Doctor Who: 6 Failed Movie Attempts You Never Knew Existed

Original movie poster for ‘Dr. Who and the Daleks’ (Credit: impawards.com

Next month, Doctor Who fans will receive a special treat with a limited theatrical showing of last season’s two-part finale. This special screening will even include a new prequel episode for the upcoming Series 9. These annual outings to the theater are starting to become a tradition and begs us to wonder when if (ever there) could see an original big-budget Doctor Who movie.

I think I stand with most of the fans out there when I say we need to see this happen. Also, I think it needs to happen soon while Doctor Who is still at its peak. Unfortunately, Steven Moffat disagrees. In recent years, he has been very outspoken in that he doesn’t feel a movie is possible and that the Doctor needs to stay where he belongs on our television screens. Considering that 2016 may be an extremely dry year where our televisions are concerned, it seems to make sense (at least to me) that the TARDIS should make the journey into the unexplored realm of cinema.

Related: Doctor Who: Dark Water/Death in Heaven 3D Coming to Theaters with Series 9 Prequel

The argument surrounding a Doctor Who film has actually been occurring much longer than most fans think. The campaign to get the TARDIS into theaters has been going on almost as long as the show has existed! For quite some time, there have been failed attempts to get Doctor Who on the big screen. Some of these ideas got closer than others, but all of them ultimately did not make it.

Here’s a look at six of the most fascinating attempts to helm a Doctor Who film:

(Credit: britmovie.co.uk)

Daleks vs. Mechons

Believe it or not, there actually were two Doctor Who films made in the 1960’s. However, these are not considered canon by the fans and are often viewed with disdain.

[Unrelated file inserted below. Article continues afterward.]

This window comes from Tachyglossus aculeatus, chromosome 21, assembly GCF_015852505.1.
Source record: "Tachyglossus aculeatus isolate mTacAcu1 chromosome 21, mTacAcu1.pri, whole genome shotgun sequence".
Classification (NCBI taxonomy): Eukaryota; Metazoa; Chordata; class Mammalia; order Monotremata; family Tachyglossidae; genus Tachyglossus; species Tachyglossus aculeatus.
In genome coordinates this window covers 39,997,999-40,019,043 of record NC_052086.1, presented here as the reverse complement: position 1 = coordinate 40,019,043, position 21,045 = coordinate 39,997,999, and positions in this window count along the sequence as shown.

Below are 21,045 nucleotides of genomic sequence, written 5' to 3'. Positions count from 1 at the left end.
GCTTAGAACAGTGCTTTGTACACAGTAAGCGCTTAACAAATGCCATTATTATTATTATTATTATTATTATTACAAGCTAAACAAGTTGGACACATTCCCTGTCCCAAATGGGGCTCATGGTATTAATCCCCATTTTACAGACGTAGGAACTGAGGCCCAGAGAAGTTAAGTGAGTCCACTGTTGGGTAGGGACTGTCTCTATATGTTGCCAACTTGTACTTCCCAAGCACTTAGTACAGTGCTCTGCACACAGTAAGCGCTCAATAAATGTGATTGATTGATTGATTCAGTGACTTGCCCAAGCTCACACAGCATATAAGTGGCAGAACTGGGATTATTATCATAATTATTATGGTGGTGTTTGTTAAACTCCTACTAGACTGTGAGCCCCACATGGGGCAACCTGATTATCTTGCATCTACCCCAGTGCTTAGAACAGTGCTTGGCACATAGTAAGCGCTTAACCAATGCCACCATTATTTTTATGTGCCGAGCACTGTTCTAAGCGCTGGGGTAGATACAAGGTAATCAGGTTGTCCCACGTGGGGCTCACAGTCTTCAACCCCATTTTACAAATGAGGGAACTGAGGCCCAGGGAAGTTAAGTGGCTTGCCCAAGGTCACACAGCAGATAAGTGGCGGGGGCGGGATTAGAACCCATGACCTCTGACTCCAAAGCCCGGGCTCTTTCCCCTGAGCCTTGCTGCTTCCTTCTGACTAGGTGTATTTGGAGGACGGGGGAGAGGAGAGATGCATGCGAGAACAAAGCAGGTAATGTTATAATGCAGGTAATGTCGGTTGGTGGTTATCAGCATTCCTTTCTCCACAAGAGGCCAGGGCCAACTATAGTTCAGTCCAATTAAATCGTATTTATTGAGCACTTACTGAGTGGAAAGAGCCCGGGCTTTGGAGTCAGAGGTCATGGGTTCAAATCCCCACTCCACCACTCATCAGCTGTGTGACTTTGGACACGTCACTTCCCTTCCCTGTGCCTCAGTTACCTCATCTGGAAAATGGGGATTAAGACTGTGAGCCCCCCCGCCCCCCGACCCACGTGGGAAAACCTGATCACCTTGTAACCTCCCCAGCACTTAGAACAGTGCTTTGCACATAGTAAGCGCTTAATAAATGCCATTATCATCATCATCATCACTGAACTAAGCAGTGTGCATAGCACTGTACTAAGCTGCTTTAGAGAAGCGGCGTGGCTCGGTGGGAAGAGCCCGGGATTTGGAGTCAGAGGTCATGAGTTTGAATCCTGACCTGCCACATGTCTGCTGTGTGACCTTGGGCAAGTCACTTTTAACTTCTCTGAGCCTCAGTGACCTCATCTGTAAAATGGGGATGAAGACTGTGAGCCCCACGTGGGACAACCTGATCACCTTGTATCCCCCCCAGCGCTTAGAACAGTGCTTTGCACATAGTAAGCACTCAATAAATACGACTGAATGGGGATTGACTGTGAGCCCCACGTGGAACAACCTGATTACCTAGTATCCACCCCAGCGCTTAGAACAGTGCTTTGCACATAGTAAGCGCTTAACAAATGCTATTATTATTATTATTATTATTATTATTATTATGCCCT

Peter Cushing played an eccentric scientist known as “Dr. Who” in two movies, titled Dr. Who and the Daleks and Daleks-Invasion Earth: 2150 A.D. Yes, you guessed it: these films were written by Terry Nation and were versions of his first two Hartnell-era Dalek stories. In fact, they are nearly exact replicas, with just a few minor changes. The title character “Dr. Who” is a human scientist who lives with his granddaughters Susan and Barbara and has just invented a time machine he calls “TARDIS.” When Barbara’s date Ian comes over, “Dr. Who” decides to test the invention for the first time.

Related: Remembering Peter Cushing, the First Non-Canonical Doctor

From that point on, you basically are getting a remake of ‘The Daleks.’ The second Cushing film is also a remake, this time of the classic ‘The Dalek Invasion of Earth,’ but once again there are some changes. Joining “Dr. Who” and Susan are his niece Louise and bumbling police officer Tom Campbell, who is played by a very young Bernard Cribbins (later  known as Donna Noble’s grandfather, Wilfred).

A third Cushing film, Daleks vs. Mechons, was to be made based on ‘The Chase.’ Due to poor returns on the second film, this idea was scrapped. I used to own the Cushing films on DVD, and I actually quite enjoyed them. Just soak in the technicolor campiness and dream about what could have been had these films actually been successful.

Here’s a taste of the Peter Cushing films, with the trailer for Daleks-Invasion Earth 2150 A.D.:

Vincent Price (Credit: Shout! Factory)

Doctor Who Meets Scratchman

During his early days as the Doctor, Tom Baker was quite keen on the idea of expanding Doctor Who into the cinematic universe. Together with Ian Marter (who then played Harry Sullivan), they created a script called Doctor Who Meets Scratchman.